Monitoring ppb levels of ambient air pollutants via hyphenated techniques: HRGC/ in-series selective detection

Accepted for presentation at the American Chemical Society Spring National Meeting 2013 in New Orleans, LA in the Air Monitoring Symposium in the ACS Division of Environmental Chemistry. Co-sponsored by the ACS Division of Analytical Chemistry.

508 - Monitoring ppb levels of ambient air pollutants via hyphenated techniques: HRGC/ in-series selective detection

Thursday, April 11, 2013 10:30 AMAir Monitoring (08:30 AM - 11:55 AM)
Location: New Orleans Downtown Marriott at the Convention Center
Room: Blaine Kern B

Jack N Driscoll, Jennifer L Maclachlan. PID Analyzers, LLC, Sandwich, Massachusetts, MA 02563, United States

High resolution gas chromatography (HRGC) with a capillary column (50,000 to 100,000 theoretical plates) is an efficient and effective means for separation of a complex mixture of chemicals in the ambient air. Since retention times are used for identification, either a second column with a different polarity or the ratio of two detectors are used to confirm the identity of various solutes in a number of USEPA methods. The photoionization detector [1] is a very sensitive (0.5 ppt benzene (VOC's) and non-destructive detector (second detector can be run in-series) for volatile and semivolatile organic compounds. The PID/FID method was described more than 30 years ago [2] for identification of natural gas components, and has been used more recently for identification of ambient hydrocarbons. In a similar manner, a flame photometric detector (FPD) can be used in conjunction with the PID to identify S or P compounds in the air. A PID Analyzers Model 322 Automatic GC with temperature programming and a PID/FID or a PID/FPD was used for these measurements. The ambient measurements were made near our Cape Cod, MA facility which is at the perimeter of the Mass Military Reservation.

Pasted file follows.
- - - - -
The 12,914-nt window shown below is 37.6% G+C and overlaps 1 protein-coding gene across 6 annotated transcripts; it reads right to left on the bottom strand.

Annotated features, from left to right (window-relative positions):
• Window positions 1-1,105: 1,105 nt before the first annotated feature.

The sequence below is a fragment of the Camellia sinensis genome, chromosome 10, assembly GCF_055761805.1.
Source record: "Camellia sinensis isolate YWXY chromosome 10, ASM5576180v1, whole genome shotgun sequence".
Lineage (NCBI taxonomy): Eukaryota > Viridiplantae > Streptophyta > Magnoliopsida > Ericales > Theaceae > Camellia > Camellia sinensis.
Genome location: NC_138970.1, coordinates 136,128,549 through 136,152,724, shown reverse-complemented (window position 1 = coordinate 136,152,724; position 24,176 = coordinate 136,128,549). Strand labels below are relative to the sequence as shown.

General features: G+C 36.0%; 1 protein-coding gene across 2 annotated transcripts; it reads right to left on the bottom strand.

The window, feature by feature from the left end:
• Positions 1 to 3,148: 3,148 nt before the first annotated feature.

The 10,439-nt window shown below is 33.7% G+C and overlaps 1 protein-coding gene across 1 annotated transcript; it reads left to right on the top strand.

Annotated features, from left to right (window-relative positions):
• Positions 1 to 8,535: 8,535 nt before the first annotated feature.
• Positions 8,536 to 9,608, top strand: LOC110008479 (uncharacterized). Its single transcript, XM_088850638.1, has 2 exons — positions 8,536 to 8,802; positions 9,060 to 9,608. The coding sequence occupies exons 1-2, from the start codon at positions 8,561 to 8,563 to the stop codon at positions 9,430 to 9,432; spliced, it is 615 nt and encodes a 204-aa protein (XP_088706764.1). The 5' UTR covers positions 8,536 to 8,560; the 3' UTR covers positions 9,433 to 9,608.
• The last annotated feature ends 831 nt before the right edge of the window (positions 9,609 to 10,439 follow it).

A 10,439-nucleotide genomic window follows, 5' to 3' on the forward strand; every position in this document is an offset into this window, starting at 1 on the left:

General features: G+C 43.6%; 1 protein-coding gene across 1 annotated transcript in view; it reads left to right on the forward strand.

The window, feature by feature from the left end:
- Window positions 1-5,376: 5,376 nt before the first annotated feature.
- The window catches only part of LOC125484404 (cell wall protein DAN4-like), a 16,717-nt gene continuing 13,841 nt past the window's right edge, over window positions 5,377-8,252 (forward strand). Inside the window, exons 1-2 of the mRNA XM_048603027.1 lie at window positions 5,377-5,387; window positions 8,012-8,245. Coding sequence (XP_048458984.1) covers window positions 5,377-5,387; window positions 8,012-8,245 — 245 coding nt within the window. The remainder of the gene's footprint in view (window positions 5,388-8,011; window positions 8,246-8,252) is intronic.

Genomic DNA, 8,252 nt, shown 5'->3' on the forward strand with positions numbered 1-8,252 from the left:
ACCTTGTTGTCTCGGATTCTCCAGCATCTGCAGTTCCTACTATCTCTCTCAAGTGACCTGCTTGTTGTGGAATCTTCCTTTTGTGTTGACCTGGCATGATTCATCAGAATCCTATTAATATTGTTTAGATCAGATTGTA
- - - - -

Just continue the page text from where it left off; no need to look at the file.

1. Driscoll, J.N., “Gas Chromatography in Environmental Analysis” Environmental Instrumentation Handbook, Wiley , NY (2005)

2. Driscoll, et al., "Gas Chromatographic Detection and Identification of Aromatic and Aliphatic Hydrocarbons in Complex Mixtures by Coupling Photoionization and Flame Ionization Detectors," J. Chrom., 158, 171 (1978).


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